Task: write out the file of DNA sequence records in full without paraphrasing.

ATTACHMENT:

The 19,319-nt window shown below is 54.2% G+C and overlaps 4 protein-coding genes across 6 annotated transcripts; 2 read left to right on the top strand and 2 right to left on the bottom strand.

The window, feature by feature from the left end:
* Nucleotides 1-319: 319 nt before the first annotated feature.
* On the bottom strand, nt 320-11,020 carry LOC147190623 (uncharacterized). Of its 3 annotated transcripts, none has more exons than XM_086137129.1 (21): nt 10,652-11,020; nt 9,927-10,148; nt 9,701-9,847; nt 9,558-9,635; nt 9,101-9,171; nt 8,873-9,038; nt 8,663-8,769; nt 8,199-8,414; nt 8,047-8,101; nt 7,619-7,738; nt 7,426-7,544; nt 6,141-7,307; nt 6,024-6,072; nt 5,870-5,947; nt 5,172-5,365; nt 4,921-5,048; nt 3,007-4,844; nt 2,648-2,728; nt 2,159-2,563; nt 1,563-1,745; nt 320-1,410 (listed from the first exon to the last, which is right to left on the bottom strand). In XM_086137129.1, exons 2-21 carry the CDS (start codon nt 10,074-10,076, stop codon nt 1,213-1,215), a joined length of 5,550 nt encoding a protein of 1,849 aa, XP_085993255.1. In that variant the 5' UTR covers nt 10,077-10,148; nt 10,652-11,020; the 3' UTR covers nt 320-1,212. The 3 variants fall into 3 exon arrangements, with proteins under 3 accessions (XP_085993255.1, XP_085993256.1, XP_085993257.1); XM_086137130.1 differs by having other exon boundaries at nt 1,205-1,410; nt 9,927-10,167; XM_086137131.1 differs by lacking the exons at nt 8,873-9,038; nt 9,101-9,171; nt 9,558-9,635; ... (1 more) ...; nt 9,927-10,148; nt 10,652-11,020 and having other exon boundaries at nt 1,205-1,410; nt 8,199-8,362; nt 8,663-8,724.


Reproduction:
The 19,319-nt window shown below is 54.2% G+C and overlaps 4 protein-coding genes across 6 annotated transcripts; 2 read left to right on the top strand and 2 right to left on the bottom strand.

The window, feature by feature from the left end:
* Nucleotides 1-319: 319 nt before the first annotated feature.
* On the bottom strand, nt 320-11,020 carry LOC147190623 (uncharacterized). Of its 3 annotated transcripts, none has more exons than XM_086137129.1 (21): nt 10,652-11,020; nt 9,927-10,148; nt 9,701-9,847; nt 9,558-9,635; nt 9,101-9,171; nt 8,873-9,038; nt 8,663-8,769; nt 8,199-8,414; nt 8,047-8,101; nt 7,619-7,738; nt 7,426-7,544; nt 6,141-7,307; nt 6,024-6,072; nt 5,870-5,947; nt 5,172-5,365; nt 4,921-5,048; nt 3,007-4,844; nt 2,648-2,728; nt 2,159-2,563; nt 1,563-1,745; nt 320-1,410 (listed from the first exon to the last, which is right to left on the bottom strand). In XM_086137129.1, exons 2-21 carry the CDS (start codon nt 10,074-10,076, stop codon nt 1,213-1,215), a joined length of 5,550 nt encoding a protein of 1,849 aa, XP_085993255.1. In that variant the 5' UTR covers nt 10,077-10,148; nt 10,652-11,020; the 3' UTR covers nt 320-1,212. The 3 variants fall into 3 exon arrangements, with proteins under 3 accessions (XP_085993255.1, XP_085993256.1, XP_085993257.1); XM_086137130.1 differs by having other exon boundaries at nt 1,205-1,410; nt 9,927-10,167; XM_086137131.1 differs by lacking the exons at nt 8,873-9,038; nt 9,101-9,171; nt 9,558-9,635; ... (1 more) ...; nt 9,927-10,148; nt 10,652-11,020 and having other exon boundaries at nt 1,205-1,410; nt 8,199-8,362; nt 8,663-8,724.